They write, “In recent decades, however, the courts have responded to corporate pleas for greater leeway to meet global competition and satisfy investor demands for rising profits by expanding the exceptions and shrinking the protections against age bias.”
The good news is images of older women sporting gray manes is more common in advertising for a broad range of fashion offerings, including the brand, Athleta, marketed to women 35- 55 years old. The brand shuns the norm of young, very thin models and show women of all ages and sizes. This may be trickling into the culture to make hair color choice a non-issue.
According to Racked, Athleta chief marketing officer Andrea Mallard says, “Every marketing message in the world right now is largely about being terrible to women. You are never pretty enough, you’re never young enough, you’re never thin enough, you’re never rich enough. All you have to do, really, is celebrate real women, and the power of it is to not make it feel like a big political act. Because you are allowed to be considered beautiful and interesting and powerful when you’re not 40 or younger anymore.”
Hairstylist Lorraine Massey, author of “Silver Hair: Say Goodbye to the Dye and Let Your Natural Light Shine: A Handbook,” recently told ABC7, “I think we all have a little dysmorphia when it comes to our hair.”
That may have to do with subtle and overt ways of interacting with women leaders in the workplace, whether it is a male-dominated field or a male-dominated office culture.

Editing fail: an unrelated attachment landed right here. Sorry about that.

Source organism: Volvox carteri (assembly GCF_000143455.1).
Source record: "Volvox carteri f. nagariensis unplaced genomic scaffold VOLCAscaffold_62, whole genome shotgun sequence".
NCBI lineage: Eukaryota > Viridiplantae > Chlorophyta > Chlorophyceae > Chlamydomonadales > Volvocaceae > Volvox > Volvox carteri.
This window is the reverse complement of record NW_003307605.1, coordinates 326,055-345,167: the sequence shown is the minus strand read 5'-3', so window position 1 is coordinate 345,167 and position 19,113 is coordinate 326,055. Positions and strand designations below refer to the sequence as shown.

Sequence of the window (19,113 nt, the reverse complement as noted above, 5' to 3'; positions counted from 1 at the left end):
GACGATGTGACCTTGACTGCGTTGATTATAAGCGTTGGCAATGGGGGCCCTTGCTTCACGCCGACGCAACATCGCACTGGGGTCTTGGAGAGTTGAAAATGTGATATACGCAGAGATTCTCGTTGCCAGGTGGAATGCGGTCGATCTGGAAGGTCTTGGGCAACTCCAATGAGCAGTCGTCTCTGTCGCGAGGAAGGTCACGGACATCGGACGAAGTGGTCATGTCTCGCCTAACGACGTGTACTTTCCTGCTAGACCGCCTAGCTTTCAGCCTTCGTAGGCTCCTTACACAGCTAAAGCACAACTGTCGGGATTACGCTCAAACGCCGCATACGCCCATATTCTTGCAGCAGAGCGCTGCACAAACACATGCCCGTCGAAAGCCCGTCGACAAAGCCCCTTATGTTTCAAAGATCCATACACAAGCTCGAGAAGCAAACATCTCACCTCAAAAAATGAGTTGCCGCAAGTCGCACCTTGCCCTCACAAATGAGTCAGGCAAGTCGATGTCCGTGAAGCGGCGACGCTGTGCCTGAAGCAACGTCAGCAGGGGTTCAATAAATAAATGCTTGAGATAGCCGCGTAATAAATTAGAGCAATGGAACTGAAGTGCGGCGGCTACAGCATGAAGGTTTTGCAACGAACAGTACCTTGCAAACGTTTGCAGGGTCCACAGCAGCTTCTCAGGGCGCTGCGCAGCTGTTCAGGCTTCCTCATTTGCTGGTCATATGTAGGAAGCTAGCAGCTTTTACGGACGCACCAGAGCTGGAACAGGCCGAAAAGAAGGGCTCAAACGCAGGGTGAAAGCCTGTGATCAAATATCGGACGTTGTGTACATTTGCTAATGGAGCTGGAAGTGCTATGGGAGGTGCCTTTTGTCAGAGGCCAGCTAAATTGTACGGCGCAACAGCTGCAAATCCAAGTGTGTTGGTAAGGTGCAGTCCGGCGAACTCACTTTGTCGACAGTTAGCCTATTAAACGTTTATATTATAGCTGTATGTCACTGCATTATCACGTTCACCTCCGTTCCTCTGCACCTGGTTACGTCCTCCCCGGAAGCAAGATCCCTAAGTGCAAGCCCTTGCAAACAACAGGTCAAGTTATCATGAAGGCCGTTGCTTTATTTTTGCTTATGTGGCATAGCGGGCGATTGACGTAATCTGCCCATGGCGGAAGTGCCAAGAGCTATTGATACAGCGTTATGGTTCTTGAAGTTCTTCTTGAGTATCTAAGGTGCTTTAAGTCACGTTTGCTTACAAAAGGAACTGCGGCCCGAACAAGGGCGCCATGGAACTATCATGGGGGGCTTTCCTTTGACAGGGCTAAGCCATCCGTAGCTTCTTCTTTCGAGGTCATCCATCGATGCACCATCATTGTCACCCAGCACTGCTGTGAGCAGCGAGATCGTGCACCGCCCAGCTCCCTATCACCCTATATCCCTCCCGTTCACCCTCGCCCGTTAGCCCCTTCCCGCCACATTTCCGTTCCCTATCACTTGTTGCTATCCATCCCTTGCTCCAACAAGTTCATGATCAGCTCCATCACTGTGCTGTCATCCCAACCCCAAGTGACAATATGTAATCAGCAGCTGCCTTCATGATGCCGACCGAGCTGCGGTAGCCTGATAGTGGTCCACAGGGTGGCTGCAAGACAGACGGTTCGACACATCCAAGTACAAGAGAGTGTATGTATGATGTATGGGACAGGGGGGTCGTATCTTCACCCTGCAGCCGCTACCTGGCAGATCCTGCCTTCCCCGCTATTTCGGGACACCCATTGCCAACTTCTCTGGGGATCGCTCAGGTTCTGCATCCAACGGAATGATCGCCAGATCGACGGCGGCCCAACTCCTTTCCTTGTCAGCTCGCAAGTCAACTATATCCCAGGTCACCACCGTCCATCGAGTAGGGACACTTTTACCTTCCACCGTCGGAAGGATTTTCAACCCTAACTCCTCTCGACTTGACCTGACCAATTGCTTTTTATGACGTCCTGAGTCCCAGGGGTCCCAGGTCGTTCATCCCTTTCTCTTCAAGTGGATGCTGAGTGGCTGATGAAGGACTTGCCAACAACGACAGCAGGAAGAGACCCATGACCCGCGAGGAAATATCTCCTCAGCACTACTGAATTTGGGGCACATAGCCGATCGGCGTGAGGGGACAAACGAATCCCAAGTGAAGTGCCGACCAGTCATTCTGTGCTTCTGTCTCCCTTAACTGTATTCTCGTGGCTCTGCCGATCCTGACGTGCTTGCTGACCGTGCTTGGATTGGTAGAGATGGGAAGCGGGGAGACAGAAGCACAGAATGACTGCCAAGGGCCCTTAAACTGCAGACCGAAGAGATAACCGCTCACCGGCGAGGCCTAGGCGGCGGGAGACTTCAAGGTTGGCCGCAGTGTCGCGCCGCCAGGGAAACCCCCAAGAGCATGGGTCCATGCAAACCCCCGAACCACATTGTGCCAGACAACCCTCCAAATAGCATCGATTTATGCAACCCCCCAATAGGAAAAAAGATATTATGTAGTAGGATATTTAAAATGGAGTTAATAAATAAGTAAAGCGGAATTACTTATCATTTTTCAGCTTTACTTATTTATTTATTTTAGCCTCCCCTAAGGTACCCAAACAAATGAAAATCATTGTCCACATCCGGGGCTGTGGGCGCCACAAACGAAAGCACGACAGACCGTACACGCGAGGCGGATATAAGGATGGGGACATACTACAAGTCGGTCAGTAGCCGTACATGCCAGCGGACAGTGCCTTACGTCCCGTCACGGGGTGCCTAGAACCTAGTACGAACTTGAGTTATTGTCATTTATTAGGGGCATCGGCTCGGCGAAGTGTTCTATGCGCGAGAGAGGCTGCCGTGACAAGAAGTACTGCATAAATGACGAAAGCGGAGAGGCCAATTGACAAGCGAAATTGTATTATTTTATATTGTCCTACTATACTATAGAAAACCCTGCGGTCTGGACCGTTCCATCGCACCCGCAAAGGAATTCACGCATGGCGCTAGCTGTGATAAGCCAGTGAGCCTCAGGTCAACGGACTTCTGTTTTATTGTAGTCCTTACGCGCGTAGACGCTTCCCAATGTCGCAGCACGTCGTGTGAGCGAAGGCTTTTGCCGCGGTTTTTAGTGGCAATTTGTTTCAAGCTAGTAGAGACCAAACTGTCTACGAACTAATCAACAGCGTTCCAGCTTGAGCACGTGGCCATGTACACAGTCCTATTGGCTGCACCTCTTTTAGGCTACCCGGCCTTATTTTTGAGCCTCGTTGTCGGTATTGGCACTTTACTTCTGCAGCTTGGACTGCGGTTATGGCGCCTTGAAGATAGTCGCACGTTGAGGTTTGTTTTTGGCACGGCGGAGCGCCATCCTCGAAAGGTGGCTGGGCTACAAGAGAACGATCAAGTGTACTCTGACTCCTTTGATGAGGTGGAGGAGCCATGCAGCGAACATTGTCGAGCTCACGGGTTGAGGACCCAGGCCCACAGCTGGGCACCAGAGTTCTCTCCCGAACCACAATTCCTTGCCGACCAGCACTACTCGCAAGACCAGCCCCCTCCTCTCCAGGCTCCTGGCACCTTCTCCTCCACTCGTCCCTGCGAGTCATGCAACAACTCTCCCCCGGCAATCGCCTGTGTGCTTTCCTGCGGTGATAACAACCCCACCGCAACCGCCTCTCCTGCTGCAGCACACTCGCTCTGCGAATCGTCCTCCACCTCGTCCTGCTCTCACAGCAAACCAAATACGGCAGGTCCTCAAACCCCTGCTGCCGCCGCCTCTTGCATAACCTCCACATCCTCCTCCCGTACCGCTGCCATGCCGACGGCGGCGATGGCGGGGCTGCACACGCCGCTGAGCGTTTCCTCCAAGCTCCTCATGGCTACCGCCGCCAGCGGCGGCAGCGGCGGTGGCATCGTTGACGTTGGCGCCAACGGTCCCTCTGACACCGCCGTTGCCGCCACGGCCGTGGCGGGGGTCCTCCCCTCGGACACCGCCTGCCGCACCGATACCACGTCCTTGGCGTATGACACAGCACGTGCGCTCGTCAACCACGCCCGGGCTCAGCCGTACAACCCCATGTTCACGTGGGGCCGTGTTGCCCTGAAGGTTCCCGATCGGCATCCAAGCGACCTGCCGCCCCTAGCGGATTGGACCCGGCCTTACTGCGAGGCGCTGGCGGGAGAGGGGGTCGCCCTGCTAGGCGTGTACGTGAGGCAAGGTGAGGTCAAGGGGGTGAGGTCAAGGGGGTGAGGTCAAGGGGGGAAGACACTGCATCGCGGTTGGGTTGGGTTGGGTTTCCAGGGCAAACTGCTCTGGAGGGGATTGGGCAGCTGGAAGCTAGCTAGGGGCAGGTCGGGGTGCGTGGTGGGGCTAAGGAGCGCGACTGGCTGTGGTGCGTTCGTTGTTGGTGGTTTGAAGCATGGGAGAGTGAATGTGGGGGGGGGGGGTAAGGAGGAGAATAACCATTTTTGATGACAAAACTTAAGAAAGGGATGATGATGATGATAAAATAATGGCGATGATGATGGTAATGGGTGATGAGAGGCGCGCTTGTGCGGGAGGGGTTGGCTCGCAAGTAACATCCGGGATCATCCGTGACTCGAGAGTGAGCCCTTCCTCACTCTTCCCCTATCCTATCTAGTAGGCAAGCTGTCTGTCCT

“Women of a certain age tend to feel invisible. In the workplace they have to fight to remain relevant, to have their ideas heard, despite the fact that they’ve been proven to be better investors, better managers and better entrepreneurs,” Kejal Macdonald writes in Marketwatch .
“And this even as they are getting better, more insightful and more knowledgeable with age. No matter how supported they are early on, and no matter how great the company’s parental leave policies are, if women aren’t able to look at company leadership and see older women, women who have stayed the course and built their own careers, younger women won’t have role models to emulate. Without seeing older women being celebrated in the workplace, how will they see a future in which they’ll be valued?”
With the mission of gender parity in leadership across all sectors by 2025, Take The Lead is aiming for a workplace with gender equity in the C-suite, no matter what the hair color. So whether a female leader is gray or nay, it can be her personal choice, not driven by the far that hiding signs of aging will harm her advancement.
As Lucy Kellaway writes in Financial Times, “Grey is a one-way ticket. Once you have revealed your true colours (or lack of colour) to the world then to revert to brown would mean the pretense worked even less well than it did before.”
About the Author
Michele Weldon is editorial director of Take The Lead, an award-winning author, journalist, emerita faculty in journalism at Northwestern University and a senior leader with The OpEd Project. @micheleweldonwww.micheleweldon.com